As part of an ongoing Friday series, we talked to financial experts around the web about saving money, smart spending, and retirement planning.
We recently had the pleasure of interviewing Carl Richards, certified financial planner and director of investment for the BAM ALLIANCE. In his latest book, The Behavior Gap: Simple Ways to Stop Doing Dumb Things with Money, Carl talks about the fickle financial market and the upside down relationship we have with money.
In his ongoing Sketch Guy series for the New York Times, Carl uses simple napkin drawings to show the connection between us and our money.
Carl’s ability to make complex concepts look simple through his various sketches and lectures has made him one of the most talked about and respected financial planners today.
Carl was gracious enough to let us pick his brain about finances, spending and saving.
Read the interview below:
CG: The majority of our readers are people who are looking to improve their spending habits and get out of debt. Since you have over 15 years of experience as a CERTIFIED FINANCIAL PLANNER™, what’s the single greatest piece of financial advice you can give?
Carl: Before any financial decision—before you pull that credit card out, before you buy that house, before you invest in your 401(k)—just pause. Stop and take a deep breath and ask yourself “Why are you doing this?” Pretend like you need to explain it to somebody, like, “This is why I’m about to do this.”
For instance, let’s say you’re about to buy a new bike. Why are you buying it?Make sure you’re making decisions on purpose. We often make spending (and investment) decisions based off of some emotion we have, or some mistaken idea that maybe it will make us happy. But by just pausing and asking yourself “Why?” you’ll often—and this isn’t some new-age magic, it’s actually neuroscience—if you’ll just pause and listen for a moment, you’ll make much better decisions, or at the very least you’ll make them on purpose.
Think less and listen more, and ask yourself why you’re making that particular purchase.
We’re so often in a hurry. Nobody would admit to buying something because they thought it would make them happy. No one would admit to that, but we often do it out of habit. No judgment, no shame, no blame – just stop for a minute. By pausing and asking yourself ‘Why?’ and maybe pretending like you need to explain your reasoning before your purchase, you’ll probably learn a few things. I don’t know what you’ll learn, but I know you’ll learn a few things.
CG: Think less and listen more. In a society where consumption is king, taking the time to actually consider a particular purchase is extremely important.
So where exactly did the term ‘The Behavior Gap’ come from?
Carl: Early on in the ‘industry’, when I worked at a big brokerage firm, I didn’t know what my job as an investor was. It was kind of a pain; I kept asking, ‘Hey! What’s my job?’ And what I kept hearing—and I think people still believe this to this day—was that my job as an investor was to find the best investment. If you’re able to find the average investment out there, then an investor’s job is to find the one above average: the best one.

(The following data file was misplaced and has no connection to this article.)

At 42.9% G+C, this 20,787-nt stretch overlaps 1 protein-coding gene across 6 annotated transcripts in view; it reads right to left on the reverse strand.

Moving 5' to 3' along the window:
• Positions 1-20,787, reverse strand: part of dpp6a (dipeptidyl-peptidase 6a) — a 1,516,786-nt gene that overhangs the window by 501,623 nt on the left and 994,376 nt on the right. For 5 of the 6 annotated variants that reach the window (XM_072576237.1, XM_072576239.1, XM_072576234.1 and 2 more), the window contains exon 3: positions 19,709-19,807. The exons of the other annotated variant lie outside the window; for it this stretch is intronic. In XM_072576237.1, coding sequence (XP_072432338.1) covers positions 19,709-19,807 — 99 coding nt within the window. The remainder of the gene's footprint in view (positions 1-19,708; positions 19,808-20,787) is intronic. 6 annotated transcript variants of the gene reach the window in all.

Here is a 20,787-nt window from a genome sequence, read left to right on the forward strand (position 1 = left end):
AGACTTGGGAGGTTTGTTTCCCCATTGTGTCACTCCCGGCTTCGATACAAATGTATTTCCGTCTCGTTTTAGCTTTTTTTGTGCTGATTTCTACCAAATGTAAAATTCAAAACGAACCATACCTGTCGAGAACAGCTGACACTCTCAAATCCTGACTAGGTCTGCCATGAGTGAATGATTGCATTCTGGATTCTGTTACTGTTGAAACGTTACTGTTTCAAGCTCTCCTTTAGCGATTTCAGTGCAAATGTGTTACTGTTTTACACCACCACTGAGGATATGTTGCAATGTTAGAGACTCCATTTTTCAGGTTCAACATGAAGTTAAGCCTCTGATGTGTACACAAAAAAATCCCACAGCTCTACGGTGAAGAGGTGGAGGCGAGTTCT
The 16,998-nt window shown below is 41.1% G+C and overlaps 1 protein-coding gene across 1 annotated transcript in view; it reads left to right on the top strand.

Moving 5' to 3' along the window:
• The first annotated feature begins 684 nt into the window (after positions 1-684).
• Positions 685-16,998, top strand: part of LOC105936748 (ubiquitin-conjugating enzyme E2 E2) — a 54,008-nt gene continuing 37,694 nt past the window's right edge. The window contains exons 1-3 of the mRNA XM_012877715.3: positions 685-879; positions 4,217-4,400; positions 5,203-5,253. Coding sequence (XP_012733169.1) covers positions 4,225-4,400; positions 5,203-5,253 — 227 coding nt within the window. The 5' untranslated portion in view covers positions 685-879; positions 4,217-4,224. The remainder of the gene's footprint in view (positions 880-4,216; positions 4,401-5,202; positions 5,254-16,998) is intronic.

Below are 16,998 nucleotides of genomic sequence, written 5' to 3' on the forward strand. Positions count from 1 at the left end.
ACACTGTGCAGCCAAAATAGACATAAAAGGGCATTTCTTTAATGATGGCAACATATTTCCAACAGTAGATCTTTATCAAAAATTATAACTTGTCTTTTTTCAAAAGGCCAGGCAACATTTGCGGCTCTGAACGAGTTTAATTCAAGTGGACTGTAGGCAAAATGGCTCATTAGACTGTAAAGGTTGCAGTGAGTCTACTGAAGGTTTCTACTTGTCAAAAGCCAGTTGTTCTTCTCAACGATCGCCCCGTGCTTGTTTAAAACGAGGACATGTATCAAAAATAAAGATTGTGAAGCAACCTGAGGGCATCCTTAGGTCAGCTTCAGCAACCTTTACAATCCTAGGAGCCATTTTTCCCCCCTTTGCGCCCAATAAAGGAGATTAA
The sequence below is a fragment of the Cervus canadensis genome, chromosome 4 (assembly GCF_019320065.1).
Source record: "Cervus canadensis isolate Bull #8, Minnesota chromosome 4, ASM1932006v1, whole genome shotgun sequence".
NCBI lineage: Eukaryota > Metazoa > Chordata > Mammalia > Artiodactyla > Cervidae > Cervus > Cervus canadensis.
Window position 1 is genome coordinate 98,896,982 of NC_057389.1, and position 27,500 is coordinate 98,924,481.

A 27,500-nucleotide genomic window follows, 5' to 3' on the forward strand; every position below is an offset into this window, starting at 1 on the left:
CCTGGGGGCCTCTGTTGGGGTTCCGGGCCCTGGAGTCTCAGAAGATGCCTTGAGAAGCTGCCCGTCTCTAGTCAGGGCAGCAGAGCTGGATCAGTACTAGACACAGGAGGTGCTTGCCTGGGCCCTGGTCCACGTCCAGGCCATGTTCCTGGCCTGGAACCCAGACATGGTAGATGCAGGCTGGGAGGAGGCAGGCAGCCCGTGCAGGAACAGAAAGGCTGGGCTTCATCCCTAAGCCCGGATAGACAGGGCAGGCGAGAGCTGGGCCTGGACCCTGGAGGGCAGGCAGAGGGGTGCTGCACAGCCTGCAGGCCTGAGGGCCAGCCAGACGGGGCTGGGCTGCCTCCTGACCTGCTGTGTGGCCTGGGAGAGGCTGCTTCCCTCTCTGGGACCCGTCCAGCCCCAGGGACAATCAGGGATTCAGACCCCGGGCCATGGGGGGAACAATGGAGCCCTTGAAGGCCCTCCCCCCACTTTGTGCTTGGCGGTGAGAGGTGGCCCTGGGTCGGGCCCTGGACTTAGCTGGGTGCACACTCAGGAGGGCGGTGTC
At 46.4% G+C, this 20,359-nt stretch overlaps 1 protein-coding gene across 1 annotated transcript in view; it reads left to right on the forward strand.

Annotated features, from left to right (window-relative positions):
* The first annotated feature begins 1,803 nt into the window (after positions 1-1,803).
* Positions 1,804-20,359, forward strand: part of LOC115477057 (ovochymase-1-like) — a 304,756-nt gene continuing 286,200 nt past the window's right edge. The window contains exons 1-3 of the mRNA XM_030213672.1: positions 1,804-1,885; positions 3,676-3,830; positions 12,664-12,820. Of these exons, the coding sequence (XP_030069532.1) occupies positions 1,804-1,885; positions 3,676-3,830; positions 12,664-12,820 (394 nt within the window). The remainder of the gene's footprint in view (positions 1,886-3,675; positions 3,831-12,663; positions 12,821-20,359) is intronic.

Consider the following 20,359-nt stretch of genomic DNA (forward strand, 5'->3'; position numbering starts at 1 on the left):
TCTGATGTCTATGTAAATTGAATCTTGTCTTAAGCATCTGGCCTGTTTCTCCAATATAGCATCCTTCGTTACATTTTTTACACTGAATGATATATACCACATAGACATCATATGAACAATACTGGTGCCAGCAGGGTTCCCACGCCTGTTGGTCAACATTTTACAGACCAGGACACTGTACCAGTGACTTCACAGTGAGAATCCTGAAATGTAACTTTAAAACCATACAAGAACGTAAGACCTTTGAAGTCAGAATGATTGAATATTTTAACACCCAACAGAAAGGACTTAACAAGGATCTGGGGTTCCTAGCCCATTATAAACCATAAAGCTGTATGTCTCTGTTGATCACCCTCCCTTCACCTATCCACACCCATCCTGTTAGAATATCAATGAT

So I kept trying to do that and I had the same experience that most people had, which is that by the time they would identify the ‘best’ investment, and they would put their money into it, it would become the ‘not-so-best’ investment.
As you can probably tell, [the whole process] is a bit hard to describe, so I would try and draw it on the whiteboard, and that’s where that first image came from. I drew a bar chart and on the left it had a bar that was tall and said ‘average investment,’ and on the right it had a bar that was lower and said the ‘average investor.’ In the gap between the two I wrote ‘The Behavior Gap’ because the only reason I could only think of why people so dramatically under-perform the average investment is because they behave poorly.
CG: Since you’re an active blogger, how do you feel social media’s changed the landscape of the finance community?
Carl: It’s certainly gotten much noisier. I wish I could say it’s helped—there’s definitely a lot of information out there—but I think it’s actually made it worse.
While there is a lot of really good information to be found, finding it is harder. Separating the signal from the noise is becoming far more difficult. It’s changed the financial community dramatically, and I think it’s mainly changed it for the worse.
Having said that, my whole career is built off the idea that I can share stuff quickly and easily, so I’m excited, and I hope I’m one of the clearer signals among all the noise. But it’s sure hard for people to find it.
So yes, social media’s certainly changed the financial landscape. There’s never been more information about how to be a good investor, yet people seem to be more confused than they’ve ever been.
With that said, the real question is has it done any real good?
CG: Outside of the amazing resources you’ve produced, who do YOU look to for financial advice?
Carl: The places I turn to for financial advice are the classics. Believe it or not, I just re-read the Tao of Pooh again and the Te of Piglet. A lot of that mindfulness research, some of it would be borderline Buddhism-sort of stuff, is really just grounded in ancient wisdom that’s just really, really smart, and I think that can be as valuable as anything we’re learning about these days.
In addition to being a regular keynote speaker and having his work featured on sites like Forbes and Marketplace Money, Carl is actively updating his website, BehaviorGap.com. His monthly newsletter is a one-stop shop for various financial resources, exclusive offers and helpful investment tips.
Be sure to check back next week when Carl shows us how to find the right financial planner, warning signs you should be aware of, and other helpful expert financial tips.